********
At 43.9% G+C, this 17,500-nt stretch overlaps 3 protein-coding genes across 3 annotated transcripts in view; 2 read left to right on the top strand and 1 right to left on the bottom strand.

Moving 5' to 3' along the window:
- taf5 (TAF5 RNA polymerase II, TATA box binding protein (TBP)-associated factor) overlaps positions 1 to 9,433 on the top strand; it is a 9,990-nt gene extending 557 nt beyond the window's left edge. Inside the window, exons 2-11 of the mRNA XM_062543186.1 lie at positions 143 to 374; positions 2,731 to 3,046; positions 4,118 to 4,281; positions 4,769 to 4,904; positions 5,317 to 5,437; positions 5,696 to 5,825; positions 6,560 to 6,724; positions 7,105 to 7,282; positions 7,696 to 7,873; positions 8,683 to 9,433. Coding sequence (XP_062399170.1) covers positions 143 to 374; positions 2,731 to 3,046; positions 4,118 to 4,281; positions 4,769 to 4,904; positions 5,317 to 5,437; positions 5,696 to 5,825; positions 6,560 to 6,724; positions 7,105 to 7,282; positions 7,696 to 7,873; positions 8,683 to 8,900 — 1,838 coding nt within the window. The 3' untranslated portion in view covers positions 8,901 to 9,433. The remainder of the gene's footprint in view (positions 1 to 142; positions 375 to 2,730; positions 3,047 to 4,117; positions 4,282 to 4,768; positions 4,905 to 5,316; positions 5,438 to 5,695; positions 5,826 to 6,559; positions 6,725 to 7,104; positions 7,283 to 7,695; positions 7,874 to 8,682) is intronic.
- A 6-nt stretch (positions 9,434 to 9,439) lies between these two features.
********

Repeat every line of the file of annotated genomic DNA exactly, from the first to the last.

At 43.9% G+C, this 17,500-nt stretch overlaps 3 protein-coding genes across 3 annotated transcripts in view; 2 read left to right on the top strand and 1 right to left on the bottom strand.

Moving 5' to 3' along the window:
- taf5 (TAF5 RNA polymerase II, TATA box binding protein (TBP)-associated factor) overlaps positions 1 to 9,433 on the top strand; it is a 9,990-nt gene extending 557 nt beyond the window's left edge. Inside the window, exons 2-11 of the mRNA XM_062543186.1 lie at positions 143 to 374; positions 2,731 to 3,046; positions 4,118 to 4,281; positions 4,769 to 4,904; positions 5,317 to 5,437; positions 5,696 to 5,825; positions 6,560 to 6,724; positions 7,105 to 7,282; positions 7,696 to 7,873; positions 8,683 to 9,433. Coding sequence (XP_062399170.1) covers positions 143 to 374; positions 2,731 to 3,046; positions 4,118 to 4,281; positions 4,769 to 4,904; positions 5,317 to 5,437; positions 5,696 to 5,825; positions 6,560 to 6,724; positions 7,105 to 7,282; positions 7,696 to 7,873; positions 8,683 to 8,900 — 1,838 coding nt within the window. The 3' untranslated portion in view covers positions 8,901 to 9,433. The remainder of the gene's footprint in view (positions 1 to 142; positions 375 to 2,730; positions 3,047 to 4,117; positions 4,282 to 4,768; positions 4,905 to 5,316; positions 5,438 to 5,695; positions 5,826 to 6,559; positions 6,725 to 7,104; positions 7,283 to 7,695; positions 7,874 to 8,682) is intronic.
- A 6-nt stretch (positions 9,434 to 9,439) lies between these two features.